These recording sessions (6 hours of rehearsals, 16 hours of recording) made me briefly tired, but then I bounced back.
So now I have experienced the true pleasure of being assisted in achieving my goals.  The fact that I paid almost everyone is important, but they all deserved to be paid much more.  Without their help, I could not come close to doing this.
And it makes me realize that if musicians wanted to help each other more, there are endless possibilities for people to use their different specific talents to support others in their goals.  It take such a complex array of skills and insights to make projects come to life... it would be really amazing if we could think of more ways to facilitate one another’s visions.  We rarely have enough money, but we have oceans of talent.

Saturday, August 27, 2011

"Am I Crazy or Should I Make This Recording?"

"Am I crazy or should I make this recording?"

This was the question that I posed two months ago to my oldest bassoon friend in the world.  I told her that the expense was enormous and that the scheduling was very tight.

Leslie listened to it all, then calmly replied:

"Do I have to pick just one answer?"

Then, with equal calmness and certitude, she said that of course I have to make this recording because of fact that I was really passionate about making it and because she wanted to hear a new Vivaldi disc.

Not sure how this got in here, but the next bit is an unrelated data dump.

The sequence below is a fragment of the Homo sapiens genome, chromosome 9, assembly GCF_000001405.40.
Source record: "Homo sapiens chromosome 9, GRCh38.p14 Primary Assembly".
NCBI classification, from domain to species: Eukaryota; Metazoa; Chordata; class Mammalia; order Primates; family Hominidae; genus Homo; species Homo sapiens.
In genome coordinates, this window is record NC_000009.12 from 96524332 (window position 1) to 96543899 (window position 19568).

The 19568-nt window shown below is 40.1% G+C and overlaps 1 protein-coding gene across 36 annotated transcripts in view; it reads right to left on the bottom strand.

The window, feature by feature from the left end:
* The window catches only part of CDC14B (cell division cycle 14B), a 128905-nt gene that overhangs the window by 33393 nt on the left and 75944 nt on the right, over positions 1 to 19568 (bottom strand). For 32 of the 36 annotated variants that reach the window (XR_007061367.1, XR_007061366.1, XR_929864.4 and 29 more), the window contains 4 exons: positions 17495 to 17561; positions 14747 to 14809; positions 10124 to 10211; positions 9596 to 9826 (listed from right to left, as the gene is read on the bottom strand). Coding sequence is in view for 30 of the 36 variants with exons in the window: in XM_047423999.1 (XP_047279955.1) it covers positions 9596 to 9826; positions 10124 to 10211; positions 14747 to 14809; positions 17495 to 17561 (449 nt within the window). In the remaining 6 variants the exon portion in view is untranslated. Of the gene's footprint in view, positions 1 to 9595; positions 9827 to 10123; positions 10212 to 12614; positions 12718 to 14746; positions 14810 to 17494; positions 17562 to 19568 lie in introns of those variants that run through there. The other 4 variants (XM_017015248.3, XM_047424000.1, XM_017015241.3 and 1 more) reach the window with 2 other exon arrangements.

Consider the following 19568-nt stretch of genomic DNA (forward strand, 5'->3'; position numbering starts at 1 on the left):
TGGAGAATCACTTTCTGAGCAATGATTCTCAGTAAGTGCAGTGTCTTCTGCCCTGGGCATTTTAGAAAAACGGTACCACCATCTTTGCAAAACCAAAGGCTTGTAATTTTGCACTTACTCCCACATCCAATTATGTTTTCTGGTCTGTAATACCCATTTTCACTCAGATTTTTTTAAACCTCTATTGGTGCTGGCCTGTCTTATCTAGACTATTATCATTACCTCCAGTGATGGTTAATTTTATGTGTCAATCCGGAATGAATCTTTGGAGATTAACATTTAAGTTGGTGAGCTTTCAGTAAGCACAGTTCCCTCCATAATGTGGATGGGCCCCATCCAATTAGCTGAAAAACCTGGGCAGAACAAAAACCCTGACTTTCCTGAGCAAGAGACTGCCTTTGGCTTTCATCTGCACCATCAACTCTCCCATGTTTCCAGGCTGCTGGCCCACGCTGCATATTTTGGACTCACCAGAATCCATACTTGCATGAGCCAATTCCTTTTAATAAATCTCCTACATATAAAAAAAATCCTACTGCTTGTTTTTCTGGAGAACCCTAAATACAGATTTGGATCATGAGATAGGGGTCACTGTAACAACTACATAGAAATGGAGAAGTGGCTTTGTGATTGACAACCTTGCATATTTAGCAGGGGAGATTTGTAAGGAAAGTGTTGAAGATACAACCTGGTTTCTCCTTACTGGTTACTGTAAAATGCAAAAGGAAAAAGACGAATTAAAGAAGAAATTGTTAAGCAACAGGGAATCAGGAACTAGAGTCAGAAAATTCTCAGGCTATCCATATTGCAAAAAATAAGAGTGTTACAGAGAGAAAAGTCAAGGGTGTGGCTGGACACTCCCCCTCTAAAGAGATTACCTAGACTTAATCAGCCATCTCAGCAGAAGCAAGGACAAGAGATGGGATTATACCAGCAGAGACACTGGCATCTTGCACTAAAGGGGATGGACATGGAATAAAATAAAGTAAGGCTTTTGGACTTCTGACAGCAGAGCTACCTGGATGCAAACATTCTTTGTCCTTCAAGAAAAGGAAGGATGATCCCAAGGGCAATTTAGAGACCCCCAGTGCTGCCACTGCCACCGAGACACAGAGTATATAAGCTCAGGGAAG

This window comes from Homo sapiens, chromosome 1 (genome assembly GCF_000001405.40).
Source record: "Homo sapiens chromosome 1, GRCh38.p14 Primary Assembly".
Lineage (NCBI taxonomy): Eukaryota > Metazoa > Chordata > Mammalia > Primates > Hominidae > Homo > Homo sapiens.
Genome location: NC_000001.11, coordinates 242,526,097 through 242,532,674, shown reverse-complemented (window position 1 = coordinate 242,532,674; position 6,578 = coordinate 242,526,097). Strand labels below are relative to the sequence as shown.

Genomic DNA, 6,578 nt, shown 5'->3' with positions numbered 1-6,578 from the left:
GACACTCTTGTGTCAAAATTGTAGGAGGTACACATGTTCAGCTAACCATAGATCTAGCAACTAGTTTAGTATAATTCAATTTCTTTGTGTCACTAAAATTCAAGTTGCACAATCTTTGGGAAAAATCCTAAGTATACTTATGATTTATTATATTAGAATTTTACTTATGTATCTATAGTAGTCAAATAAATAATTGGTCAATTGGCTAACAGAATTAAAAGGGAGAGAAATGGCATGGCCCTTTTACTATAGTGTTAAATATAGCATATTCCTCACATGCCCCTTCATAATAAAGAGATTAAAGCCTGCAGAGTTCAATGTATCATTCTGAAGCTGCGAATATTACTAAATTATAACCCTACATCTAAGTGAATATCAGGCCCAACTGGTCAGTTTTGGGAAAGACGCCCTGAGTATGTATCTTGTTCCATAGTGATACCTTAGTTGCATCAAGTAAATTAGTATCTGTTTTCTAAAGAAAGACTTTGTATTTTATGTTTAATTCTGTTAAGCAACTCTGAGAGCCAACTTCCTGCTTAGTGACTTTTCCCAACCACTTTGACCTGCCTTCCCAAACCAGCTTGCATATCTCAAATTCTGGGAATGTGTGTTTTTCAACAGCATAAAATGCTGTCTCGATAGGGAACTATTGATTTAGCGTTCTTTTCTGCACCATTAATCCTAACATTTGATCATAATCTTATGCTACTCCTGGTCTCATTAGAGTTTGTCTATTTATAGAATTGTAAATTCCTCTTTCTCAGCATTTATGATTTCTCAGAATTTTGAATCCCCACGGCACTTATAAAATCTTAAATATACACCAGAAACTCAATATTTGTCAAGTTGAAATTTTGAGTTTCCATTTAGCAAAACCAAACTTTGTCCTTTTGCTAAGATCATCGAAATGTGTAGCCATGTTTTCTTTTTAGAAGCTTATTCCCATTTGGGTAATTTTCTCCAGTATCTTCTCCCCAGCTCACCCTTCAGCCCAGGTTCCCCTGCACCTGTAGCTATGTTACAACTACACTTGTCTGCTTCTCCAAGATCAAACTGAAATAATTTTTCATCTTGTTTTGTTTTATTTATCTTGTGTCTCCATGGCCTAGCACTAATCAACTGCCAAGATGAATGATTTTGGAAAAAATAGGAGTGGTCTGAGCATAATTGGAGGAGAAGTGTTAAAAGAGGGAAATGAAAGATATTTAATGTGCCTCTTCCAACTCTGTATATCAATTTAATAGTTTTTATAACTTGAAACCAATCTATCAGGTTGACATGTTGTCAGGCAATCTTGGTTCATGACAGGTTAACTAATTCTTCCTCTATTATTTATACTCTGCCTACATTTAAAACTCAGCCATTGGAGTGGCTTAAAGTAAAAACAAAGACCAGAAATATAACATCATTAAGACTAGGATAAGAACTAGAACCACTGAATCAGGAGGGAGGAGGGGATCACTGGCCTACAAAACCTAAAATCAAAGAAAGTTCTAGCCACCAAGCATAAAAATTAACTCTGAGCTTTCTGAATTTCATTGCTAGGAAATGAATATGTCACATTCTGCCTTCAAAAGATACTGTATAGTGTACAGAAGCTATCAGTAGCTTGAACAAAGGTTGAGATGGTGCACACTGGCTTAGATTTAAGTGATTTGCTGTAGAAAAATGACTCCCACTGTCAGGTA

Today, my videographer forwarded a rough cut from the 16 hours of tape that he took (very quietly!)
during our recording sessions last week.

From my parents northern home, this video is loading super slowly, but enough has come up for Leslie (who is visiting my folks too) to hear, and her first comment is that it makes so much sense to play this music with single strings... she remarked on how swift and responsive the players are.

Now I can think ahead to the next 4 discs in this series and begin building the techniques that I wished were stronger and more flexible for this one.

Thursday, August 25, 2011

Vivaldi Recording Day #2

The second day of recording (August 23, 2011) at Glenn Gould Studio.   We recorded #14 C Minor RV 480, #2 A Minor RV 498; #12 A minor RV499 & #6 E minor RV 484 plus the third movement of #27 E flat Major RV 483.
Only 36 hours ago but already a blur